The Jerusalem Post

Ethiopia’s Amhara region vows to attack Tigray

Abiy says TPLF ceasefire failed to deliver, group ‘poses great danger to sovereignt­y of country’


ADDIS ABABA (Reuters) – Ethiopia’s war in the northern region of Tigray looked set to intensify on Wednesday as the prime minister signaled the end of a government ceasefire and the neighborin­g Amhara region said it would go on the offensive against Tigrayan forces.

The Tigray People’s Liberation Front (TPLF), which has recaptured most of its home region in the past three weeks after an abrupt reversal in an eightmonth war, has vowed to retake western Tigray, an expanse of fertile territory controlled by Amhara forces who seized it during the conflict.

Prime Minister Abiy Ahmed abruptly pulled central government troops out of most of Tigray last month, citing a unilateral ceasefire that the TPLF mocked as “a joke” designed to justify his forces’ retreat. Wednesday’s statement marked a shift in rhetoric, as Abiy said the ceasefire had failed to deliver.

A spokesman for the Amhara regional government also said the authoritie­s there were rallying their own forces for a counter-attack against Tigrayan forces.

“The regional government has now transition­ed from defensive to offensive,” Amhara spokespers­on Gizachew Muluneh was quoted as saying by the region’s state-run Amhara Media Corporatio­n. “Amhara militia and special forces have been systematic­ally trying to defend but now our patience has run out and as of today we have opened an offensive attack.”

He did not respond to requests for

further comment. On Tuesday the National Movement of Amhara, a major regional political party, called on irregular volunteer militia – known as Fano – to mobilize.

Western Tigray has long been home to large population­s of both Tigrayans and Amhara, and renewed fighting between two of Ethiopia’s biggest ethnic groups over the territory could drive another wave of refugees from a conflict that has already forced 2 million from their homes.

When Abiy sent troops to fight the TPLF last year, Amhara militia fought on the central government’s side, using the opportunit­y to take control of a swathe

of territory administer­ed by Tigrayans for decades.

Since Abiy’s abrupt withdrawal on June 28, the TPLF has pushed steadily outwards, recapturin­g most of Tigray. Its forces retook Alamata, the main town in the south, on Monday and pushed across the deep ravine of the Tekeze River to take Mai Tsebri from Amhara control on Tuesday.

But a tougher fight could loom for western Tigray, which the Amhara consider a reclaimed part of their own historic homeland and have vowed to keep under their control.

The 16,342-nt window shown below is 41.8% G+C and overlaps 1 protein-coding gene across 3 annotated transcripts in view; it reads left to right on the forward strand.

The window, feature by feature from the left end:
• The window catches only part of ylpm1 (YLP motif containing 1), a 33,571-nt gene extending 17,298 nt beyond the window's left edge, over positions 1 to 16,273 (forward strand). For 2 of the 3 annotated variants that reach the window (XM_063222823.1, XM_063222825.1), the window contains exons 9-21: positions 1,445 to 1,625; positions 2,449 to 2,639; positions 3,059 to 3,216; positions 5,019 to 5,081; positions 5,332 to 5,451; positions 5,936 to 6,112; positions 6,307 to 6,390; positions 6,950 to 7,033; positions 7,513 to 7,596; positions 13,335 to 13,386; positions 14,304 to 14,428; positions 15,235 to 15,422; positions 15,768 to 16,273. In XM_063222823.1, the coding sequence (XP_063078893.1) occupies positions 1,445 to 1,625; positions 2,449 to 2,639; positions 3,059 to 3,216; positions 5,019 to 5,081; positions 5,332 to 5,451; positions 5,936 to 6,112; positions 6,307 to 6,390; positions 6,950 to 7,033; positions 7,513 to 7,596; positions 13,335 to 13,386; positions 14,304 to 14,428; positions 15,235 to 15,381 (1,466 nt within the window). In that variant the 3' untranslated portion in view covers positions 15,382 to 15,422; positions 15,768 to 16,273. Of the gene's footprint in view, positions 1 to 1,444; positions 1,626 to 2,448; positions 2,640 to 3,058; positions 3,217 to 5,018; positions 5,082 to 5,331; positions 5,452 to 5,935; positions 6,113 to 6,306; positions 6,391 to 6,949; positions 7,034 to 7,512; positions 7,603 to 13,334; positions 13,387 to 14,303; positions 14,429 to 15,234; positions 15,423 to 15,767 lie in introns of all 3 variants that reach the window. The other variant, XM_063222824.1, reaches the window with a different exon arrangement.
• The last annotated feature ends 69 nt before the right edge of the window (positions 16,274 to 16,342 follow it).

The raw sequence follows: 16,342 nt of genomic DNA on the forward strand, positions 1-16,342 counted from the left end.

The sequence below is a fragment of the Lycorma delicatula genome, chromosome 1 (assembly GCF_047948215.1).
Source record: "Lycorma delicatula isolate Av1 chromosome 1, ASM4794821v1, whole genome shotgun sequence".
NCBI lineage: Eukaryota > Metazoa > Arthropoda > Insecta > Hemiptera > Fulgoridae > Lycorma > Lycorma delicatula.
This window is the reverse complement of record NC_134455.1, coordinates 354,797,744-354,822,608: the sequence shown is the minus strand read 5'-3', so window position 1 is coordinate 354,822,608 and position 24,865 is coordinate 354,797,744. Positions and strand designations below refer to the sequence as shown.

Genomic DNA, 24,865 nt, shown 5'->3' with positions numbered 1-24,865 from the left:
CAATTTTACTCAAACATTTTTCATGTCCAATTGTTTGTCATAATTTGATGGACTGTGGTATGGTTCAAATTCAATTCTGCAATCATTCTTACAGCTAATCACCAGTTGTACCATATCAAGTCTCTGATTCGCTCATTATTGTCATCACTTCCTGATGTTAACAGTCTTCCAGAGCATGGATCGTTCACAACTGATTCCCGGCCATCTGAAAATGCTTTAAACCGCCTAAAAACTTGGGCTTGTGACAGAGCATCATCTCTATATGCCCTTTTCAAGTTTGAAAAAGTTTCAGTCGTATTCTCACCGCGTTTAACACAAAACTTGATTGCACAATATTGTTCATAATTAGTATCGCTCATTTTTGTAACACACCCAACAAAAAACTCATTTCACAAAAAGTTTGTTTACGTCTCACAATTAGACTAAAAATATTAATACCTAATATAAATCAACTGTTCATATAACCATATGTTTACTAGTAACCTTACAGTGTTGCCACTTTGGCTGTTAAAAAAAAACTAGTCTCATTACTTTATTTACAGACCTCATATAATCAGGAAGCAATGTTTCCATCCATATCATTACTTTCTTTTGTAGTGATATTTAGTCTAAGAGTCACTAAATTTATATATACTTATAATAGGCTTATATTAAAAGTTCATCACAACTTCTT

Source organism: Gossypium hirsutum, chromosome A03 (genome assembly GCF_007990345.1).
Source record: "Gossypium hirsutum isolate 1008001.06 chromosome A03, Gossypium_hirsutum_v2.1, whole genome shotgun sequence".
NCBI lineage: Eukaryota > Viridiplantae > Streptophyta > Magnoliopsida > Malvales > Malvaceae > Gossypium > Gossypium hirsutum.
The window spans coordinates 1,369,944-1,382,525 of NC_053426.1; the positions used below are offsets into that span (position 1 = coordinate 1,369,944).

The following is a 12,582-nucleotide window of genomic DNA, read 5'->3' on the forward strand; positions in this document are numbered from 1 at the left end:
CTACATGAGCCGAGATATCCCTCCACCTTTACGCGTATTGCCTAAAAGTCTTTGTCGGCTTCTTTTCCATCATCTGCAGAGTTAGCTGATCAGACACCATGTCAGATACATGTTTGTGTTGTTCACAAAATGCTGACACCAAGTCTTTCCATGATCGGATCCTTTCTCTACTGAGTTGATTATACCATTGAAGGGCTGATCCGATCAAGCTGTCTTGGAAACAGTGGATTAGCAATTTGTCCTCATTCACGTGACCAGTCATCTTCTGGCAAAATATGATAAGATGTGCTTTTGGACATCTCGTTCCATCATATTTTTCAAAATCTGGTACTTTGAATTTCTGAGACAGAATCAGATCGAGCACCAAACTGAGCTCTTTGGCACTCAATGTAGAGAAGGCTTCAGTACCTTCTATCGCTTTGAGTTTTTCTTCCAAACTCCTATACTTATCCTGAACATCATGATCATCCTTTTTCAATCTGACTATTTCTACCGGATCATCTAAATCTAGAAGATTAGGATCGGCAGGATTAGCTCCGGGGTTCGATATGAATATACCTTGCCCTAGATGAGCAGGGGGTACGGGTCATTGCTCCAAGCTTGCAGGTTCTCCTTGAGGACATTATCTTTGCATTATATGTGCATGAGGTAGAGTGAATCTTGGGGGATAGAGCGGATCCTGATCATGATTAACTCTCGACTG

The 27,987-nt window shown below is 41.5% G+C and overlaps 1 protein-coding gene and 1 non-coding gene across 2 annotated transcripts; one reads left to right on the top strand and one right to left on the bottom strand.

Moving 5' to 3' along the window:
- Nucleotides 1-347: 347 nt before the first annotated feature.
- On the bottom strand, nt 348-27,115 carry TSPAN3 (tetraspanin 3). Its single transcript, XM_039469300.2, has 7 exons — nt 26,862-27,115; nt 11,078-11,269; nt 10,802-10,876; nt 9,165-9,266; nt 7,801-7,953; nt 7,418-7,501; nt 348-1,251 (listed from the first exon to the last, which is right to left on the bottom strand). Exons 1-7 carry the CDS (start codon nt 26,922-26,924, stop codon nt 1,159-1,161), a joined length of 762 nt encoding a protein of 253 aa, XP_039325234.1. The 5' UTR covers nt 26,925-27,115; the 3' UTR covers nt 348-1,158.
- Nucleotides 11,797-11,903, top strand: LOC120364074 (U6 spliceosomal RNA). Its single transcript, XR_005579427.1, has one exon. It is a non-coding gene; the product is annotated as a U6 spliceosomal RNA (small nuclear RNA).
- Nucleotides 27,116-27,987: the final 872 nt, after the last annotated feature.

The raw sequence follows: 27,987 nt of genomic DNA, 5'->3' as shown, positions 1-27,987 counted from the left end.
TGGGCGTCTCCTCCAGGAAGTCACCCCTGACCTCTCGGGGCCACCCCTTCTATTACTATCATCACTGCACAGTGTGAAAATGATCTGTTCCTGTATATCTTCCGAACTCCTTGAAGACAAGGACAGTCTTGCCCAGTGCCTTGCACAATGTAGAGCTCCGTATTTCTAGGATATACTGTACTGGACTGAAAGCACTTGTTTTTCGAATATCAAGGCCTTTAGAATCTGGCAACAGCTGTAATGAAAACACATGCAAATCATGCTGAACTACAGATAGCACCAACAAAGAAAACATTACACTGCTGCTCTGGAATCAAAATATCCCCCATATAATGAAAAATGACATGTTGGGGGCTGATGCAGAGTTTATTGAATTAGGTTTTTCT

Abiy’s more forceful remarks in a statement on Wednesday suggested his government was abandoning its threeweek-old emphasis on its ceasefire declaratio­n, proclaimed as government troops deserted the Tigrayan regional capital Mekelle to the advancing TPLF.

“The ceasefire could not bear the desired fruits,” he said. “The TPLF... poses a great danger to the sovereignt­y of the country. The federal government, through mobilizing the people of Ethiopia, is determined to curb this threat.”

He blamed the TPLF for choosing to fight rather than allow in aid or observe the ceasefire, and accused them of recruiting, drugging and deploying child soldiers.

TPLF spokesman Getachew Reda dismissed the claim.

“We don’t have child soldiers because mature soldiers are never in short supply,” he told Reuters via satellite phone.

Getachew also repeated that the TPLF welcomes aid, and would not observe a ceasefire while parts of Tigray remained under control of the central government or its allies.

Caught in the middle of the fighting are 23,000 Eritrean refugees sheltering in two camps near the town of Mai Tsebri. Many have already fled the Tigrayan war once when two other refugee camps were destroyed, and told Reuters they had seen refugees kidnapped and killed during previous fighting.

One refugee from Adi Harush camp told Reuters Tigrayan militia were searching refugees’ homes and confiscati­ng cell phones.

“There is still shooting all around the camp,” he said.

 ?? (Tiksa Negeri/Reuters) ?? ERITREAN REFUGEE CHILDREN walk outside of the Adi Harush Refugee camp in Ethiopia’s Tigray region last month.
(Tiksa Negeri/Reuters) ERITREAN REFUGEE CHILDREN walk outside of the Adi Harush Refugee camp in Ethiopia’s Tigray region last month.

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